Wind tunnel to boost undergraduate aerodynamics study
Spring semester is about to start, and a new course is creating excitement in the Department of Engineering Physics. Associate Professor Riccardo Bonazza will use the college's new 200 mph wind tunnel in his new course, Applied Aerodynamics-
The $85,000 wind machine was a gift from Greenheck Fan Corporation of Schofield, Wisconsin. Greenheck is a supplier of air movement and control equipment. Rockwell Automation donated the frequency drive to control the fan speed. The tunnel's test area is four feet wide and three feet tall and will allow students to test the performance of thin airfoils of varying aspect ratios over a range of wind speeds and angles of attack.
The wind tunnel is equipped with three sets of airfoils (NACA 2412, NACA 23012, NACA 63212, each in three different aspect ratios with between 12 and 20 pressure taps on each airfoil) and a 50-channel manometer bank. It also has a three-component sting balance instrumented with a set of strain gauges, connected to a computer-based data acquisition system.
Students taking the new applied aerodynamics course will work in groups using specially constructed wing models. Each group will carry out a detailed case study of one family of National Advisory Committee on Aeronautics (NACA) profiles. Students will compare the results of their measurements to those of their numerical calculations and to the theoretical predictions from the material covered in the prerequisite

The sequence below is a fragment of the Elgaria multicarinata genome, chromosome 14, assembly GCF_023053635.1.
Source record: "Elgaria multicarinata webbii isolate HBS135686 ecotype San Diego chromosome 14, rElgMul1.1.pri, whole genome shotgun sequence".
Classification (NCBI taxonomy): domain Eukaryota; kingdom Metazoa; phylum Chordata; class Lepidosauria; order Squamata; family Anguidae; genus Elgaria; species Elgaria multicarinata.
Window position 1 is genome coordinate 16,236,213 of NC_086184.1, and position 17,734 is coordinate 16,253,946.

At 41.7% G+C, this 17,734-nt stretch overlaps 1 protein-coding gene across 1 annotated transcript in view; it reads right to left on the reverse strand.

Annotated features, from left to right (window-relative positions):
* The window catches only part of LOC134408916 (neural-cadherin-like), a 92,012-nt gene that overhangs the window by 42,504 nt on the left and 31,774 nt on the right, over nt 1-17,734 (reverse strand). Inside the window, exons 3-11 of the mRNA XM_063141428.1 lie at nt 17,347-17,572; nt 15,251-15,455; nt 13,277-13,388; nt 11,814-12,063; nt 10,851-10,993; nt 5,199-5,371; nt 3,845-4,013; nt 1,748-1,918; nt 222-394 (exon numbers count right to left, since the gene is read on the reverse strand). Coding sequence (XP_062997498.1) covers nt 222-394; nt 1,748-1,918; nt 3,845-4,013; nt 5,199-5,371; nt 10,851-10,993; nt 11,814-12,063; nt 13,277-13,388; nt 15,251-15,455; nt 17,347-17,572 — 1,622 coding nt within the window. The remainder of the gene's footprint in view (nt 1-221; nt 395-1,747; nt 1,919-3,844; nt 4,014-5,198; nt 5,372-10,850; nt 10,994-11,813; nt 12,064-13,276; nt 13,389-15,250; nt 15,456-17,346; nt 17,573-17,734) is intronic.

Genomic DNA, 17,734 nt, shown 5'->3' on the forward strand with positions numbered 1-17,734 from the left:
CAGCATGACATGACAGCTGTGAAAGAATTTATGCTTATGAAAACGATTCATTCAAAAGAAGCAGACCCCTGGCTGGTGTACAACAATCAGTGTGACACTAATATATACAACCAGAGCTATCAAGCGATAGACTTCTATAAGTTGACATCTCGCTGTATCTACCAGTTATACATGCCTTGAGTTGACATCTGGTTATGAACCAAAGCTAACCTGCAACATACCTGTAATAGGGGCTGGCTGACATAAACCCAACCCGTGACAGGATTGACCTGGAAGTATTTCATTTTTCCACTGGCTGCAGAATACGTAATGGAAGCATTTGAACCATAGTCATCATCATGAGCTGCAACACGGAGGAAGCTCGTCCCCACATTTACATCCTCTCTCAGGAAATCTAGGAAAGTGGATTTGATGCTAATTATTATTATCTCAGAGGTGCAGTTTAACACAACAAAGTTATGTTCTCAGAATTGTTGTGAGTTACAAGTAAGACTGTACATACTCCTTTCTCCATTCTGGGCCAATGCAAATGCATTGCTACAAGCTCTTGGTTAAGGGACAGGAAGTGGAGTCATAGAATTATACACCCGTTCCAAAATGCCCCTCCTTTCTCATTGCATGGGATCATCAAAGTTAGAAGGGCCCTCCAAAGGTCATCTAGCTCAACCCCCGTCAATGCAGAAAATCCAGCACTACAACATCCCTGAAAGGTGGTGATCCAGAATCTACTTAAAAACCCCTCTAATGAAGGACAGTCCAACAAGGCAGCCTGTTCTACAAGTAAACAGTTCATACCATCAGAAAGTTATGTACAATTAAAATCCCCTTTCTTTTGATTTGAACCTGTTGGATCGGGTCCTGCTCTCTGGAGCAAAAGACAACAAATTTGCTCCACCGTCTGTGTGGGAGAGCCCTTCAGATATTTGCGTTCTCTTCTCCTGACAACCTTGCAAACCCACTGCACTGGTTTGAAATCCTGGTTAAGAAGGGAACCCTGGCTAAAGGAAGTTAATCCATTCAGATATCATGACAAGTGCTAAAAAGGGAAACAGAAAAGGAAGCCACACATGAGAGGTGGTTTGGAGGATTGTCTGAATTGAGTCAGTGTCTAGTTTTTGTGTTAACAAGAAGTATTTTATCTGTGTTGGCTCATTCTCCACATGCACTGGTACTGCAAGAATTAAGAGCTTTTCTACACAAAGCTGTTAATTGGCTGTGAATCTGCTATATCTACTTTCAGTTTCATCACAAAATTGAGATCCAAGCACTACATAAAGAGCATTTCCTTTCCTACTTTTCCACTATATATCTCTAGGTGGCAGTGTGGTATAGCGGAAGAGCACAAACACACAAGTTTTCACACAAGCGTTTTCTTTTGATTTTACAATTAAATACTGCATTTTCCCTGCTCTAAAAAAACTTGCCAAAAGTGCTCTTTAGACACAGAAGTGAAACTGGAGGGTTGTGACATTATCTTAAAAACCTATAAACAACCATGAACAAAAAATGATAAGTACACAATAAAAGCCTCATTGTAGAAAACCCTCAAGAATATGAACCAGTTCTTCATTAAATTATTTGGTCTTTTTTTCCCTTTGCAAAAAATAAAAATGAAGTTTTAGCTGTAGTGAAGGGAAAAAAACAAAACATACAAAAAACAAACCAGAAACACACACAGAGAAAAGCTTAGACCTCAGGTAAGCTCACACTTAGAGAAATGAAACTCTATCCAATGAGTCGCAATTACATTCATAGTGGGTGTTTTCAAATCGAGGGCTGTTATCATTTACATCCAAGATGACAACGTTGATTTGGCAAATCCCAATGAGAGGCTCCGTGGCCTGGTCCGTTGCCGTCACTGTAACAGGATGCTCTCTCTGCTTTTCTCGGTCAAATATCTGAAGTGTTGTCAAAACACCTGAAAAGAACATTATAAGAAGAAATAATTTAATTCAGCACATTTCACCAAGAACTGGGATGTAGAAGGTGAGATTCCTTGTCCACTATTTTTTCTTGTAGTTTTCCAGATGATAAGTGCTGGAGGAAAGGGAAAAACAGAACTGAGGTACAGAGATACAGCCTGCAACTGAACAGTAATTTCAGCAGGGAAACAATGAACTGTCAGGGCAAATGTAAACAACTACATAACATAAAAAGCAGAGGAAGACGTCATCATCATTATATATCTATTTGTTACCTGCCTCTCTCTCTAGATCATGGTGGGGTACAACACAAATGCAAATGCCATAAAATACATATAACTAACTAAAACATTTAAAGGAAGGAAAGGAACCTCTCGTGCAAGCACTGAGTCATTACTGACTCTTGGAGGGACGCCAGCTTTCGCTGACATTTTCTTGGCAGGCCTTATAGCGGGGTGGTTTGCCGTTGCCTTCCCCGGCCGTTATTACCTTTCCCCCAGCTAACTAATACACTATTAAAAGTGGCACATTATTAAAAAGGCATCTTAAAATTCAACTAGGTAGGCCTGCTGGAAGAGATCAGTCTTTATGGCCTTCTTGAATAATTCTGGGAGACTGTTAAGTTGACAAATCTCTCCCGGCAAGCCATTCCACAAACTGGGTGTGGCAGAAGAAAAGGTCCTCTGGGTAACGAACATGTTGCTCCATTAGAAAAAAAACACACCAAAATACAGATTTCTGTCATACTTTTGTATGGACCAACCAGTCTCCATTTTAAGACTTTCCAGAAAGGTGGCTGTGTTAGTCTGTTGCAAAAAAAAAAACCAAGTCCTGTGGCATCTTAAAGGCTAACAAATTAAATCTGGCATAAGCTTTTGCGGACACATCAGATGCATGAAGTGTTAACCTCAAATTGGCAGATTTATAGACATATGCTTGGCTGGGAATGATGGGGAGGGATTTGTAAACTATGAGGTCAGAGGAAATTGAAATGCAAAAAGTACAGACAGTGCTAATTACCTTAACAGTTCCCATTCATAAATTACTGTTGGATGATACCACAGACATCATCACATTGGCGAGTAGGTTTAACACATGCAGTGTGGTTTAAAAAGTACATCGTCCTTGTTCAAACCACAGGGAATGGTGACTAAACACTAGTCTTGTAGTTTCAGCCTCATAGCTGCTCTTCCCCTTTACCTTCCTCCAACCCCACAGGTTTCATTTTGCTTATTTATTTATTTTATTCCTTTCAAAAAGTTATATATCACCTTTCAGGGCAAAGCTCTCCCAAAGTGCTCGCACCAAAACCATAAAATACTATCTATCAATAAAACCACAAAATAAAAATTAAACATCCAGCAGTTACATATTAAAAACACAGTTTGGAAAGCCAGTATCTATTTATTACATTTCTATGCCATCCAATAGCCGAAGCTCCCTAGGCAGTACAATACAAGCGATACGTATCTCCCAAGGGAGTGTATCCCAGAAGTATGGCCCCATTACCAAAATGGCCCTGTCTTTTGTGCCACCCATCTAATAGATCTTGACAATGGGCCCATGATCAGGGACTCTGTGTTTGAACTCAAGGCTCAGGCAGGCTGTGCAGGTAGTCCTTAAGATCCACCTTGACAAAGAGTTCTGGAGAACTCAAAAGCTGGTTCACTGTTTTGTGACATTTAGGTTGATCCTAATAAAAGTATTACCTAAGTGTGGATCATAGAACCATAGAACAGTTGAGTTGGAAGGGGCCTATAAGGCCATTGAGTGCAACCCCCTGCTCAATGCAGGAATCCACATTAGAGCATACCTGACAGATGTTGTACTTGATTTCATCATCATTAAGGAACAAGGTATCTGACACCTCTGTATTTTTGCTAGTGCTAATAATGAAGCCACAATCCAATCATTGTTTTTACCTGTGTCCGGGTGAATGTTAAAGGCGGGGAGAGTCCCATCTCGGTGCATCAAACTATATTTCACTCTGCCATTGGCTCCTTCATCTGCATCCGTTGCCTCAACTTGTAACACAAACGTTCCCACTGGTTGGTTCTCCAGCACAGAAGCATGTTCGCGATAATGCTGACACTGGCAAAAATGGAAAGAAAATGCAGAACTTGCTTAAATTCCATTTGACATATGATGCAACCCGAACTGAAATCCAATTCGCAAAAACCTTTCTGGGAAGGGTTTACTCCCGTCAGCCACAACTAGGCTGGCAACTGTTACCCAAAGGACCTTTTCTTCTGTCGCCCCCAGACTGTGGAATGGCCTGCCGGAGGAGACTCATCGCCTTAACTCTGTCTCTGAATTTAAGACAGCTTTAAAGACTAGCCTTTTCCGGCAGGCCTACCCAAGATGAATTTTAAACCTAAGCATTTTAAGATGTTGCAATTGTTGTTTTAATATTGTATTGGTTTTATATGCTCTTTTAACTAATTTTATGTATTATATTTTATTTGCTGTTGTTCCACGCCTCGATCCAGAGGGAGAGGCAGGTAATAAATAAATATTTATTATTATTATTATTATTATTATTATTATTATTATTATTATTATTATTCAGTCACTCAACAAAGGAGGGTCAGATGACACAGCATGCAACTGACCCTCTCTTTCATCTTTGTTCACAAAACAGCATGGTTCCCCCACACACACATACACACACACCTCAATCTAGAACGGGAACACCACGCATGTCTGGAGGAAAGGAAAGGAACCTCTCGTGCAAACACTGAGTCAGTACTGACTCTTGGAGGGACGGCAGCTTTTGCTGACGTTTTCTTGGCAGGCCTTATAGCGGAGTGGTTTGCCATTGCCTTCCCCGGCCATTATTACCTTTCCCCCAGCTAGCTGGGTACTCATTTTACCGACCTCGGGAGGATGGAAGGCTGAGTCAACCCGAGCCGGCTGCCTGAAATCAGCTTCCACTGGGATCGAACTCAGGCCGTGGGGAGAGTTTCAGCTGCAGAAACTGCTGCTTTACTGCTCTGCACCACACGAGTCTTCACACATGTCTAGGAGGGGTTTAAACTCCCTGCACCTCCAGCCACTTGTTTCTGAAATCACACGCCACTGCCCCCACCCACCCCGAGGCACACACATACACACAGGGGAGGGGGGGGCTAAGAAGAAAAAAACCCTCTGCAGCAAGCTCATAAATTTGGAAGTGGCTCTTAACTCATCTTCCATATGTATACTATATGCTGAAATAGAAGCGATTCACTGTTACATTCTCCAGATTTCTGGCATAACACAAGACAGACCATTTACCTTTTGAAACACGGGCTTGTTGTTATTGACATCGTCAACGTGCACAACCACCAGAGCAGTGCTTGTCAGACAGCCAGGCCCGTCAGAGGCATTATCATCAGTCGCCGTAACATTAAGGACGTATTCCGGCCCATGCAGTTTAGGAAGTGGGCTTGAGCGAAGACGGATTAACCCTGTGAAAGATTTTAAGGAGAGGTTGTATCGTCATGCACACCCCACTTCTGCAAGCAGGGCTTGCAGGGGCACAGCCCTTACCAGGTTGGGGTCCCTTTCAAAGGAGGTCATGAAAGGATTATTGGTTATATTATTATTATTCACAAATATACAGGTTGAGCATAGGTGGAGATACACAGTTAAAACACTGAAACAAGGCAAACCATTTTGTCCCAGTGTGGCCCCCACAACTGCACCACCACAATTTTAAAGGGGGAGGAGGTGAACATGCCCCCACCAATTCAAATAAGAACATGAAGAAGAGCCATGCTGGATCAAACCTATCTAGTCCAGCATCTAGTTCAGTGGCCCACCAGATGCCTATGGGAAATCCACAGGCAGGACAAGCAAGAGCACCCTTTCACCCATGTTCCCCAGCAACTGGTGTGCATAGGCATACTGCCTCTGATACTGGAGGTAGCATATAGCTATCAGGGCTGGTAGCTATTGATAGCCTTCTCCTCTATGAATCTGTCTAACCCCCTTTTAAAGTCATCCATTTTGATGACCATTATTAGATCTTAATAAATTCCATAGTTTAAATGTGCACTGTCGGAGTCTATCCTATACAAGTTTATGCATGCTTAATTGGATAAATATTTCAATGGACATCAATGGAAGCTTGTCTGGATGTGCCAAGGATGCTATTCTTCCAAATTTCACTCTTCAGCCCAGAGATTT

"The wind tunnel is the most important component of the course," says Bonazza. "The students are currently finishing their theoretical aerodynamics instruction. Now they will use the wind tunnel to collect experimental data and compare them with the prediction from the theory and with the results of numerical simulations they will run before going to the tunnel."
For size, maximum speed, available instrumentation and test models, the wind tunnel is a large scale, state-of-the-art facility. "For the students, it represents a unique opportunity to learn about experimentation in aerodynamics, and educationally it's a giant step up from doing only computer work in this area of study," Bonazza says. Because of the extensive use of the wind tunnel, the course qualifies as part of the experimental requirements of the EMA curriculum.
Bonazza and Associate Professor of Mathematics and Mechanical Engineering Leslie M. Smith also plan to develop a new research program for the study of turbulence related to turbomachinery flows. Velocity measurements from LDV and PIV systems will be used for comparison against the results of Smith's computational experiments.